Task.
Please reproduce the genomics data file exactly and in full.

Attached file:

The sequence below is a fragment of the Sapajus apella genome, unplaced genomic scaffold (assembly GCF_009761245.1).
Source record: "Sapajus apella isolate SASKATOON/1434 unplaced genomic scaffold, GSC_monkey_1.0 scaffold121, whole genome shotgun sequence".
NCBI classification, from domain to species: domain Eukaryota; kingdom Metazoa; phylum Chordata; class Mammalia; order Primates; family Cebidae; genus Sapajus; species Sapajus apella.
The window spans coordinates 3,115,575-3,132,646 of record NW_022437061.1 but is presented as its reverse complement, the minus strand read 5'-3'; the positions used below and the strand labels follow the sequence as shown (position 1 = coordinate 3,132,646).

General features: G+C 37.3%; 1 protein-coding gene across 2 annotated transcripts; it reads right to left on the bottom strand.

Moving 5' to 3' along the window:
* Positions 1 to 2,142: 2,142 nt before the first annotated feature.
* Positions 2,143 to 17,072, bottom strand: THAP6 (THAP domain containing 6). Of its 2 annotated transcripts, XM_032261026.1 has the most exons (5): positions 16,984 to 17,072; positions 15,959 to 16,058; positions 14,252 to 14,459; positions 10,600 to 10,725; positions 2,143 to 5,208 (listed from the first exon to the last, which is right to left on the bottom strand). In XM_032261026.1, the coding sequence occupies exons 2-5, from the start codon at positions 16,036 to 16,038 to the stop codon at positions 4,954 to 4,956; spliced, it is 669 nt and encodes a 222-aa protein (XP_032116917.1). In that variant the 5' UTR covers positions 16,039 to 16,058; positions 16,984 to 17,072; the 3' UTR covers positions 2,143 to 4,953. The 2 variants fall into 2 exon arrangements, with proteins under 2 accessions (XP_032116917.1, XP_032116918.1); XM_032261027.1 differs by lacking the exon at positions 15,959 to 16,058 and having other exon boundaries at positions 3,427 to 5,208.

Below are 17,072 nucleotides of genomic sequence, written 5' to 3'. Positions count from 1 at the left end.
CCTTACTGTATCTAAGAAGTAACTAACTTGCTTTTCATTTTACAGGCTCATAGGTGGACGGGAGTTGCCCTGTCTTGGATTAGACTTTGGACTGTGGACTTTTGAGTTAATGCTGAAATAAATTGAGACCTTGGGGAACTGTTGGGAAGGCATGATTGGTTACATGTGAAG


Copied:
The sequence below is a fragment of the Sapajus apella genome, unplaced genomic scaffold (assembly GCF_009761245.1).
Source record: "Sapajus apella isolate SASKATOON/1434 unplaced genomic scaffold, GSC_monkey_1.0 scaffold121, whole genome shotgun sequence".
NCBI classification, from domain to species: domain Eukaryota; kingdom Metazoa; phylum Chordata; class Mammalia; order Primates; family Cebidae; genus Sapajus; species Sapajus apella.
The window spans coordinates 3,115,575-3,132,646 of record NW_022437061.1 but is presented as its reverse complement, the minus strand read 5'-3'; the positions used below and the strand labels follow the sequence as shown (position 1 = coordinate 3,132,646).

General features: G+C 37.3%; 1 protein-coding gene across 2 annotated transcripts; it reads right to left on the bottom strand.

Moving 5' to 3' along the window:
* Positions 1 to 2,142: 2,142 nt before the first annotated feature.
* Positions 2,143 to 17,072, bottom strand: THAP6 (THAP domain containing 6). Of its 2 annotated transcripts, XM_032261026.1 has the most exons (5): positions 16,984 to 17,072; positions 15,959 to 16,058; positions 14,252 to 14,459; positions 10,600 to 10,725; positions 2,143 to 5,208 (listed from the first exon to the last, which is right to left on the bottom strand). In XM_032261026.1, the coding sequence occupies exons 2-5, from the start codon at positions 16,036 to 16,038 to the stop codon at positions 4,954 to 4,956; spliced, it is 669 nt and encodes a 222-aa protein (XP_032116917.1). In that variant the 5' UTR covers positions 16,039 to 16,058; positions 16,984 to 17,072; the 3' UTR covers positions 2,143 to 4,953. The 2 variants fall into 2 exon arrangements, with proteins under 2 accessions (XP_032116917.1, XP_032116918.1); XM_032261027.1 differs by lacking the exon at positions 15,959 to 16,058 and having other exon boundaries at positions 3,427 to 5,208.

Below are 17,072 nucleotides of genomic sequence, written 5' to 3'. Positions count from 1 at the left end.
CCTTACTGTATCTAAGAAGTAACTAACTTGCTTTTCATTTTACAGGCTCATAGGTGGACGGGAGTTGCCCTGTCTTGGATTAGACTTTGGACTGTGGACTTTTGAGTTAATGCTGAAATAAATTGAGACCTTGGGGAACTGTTGGGAAGGCATGATTGGTTACATGTGAAG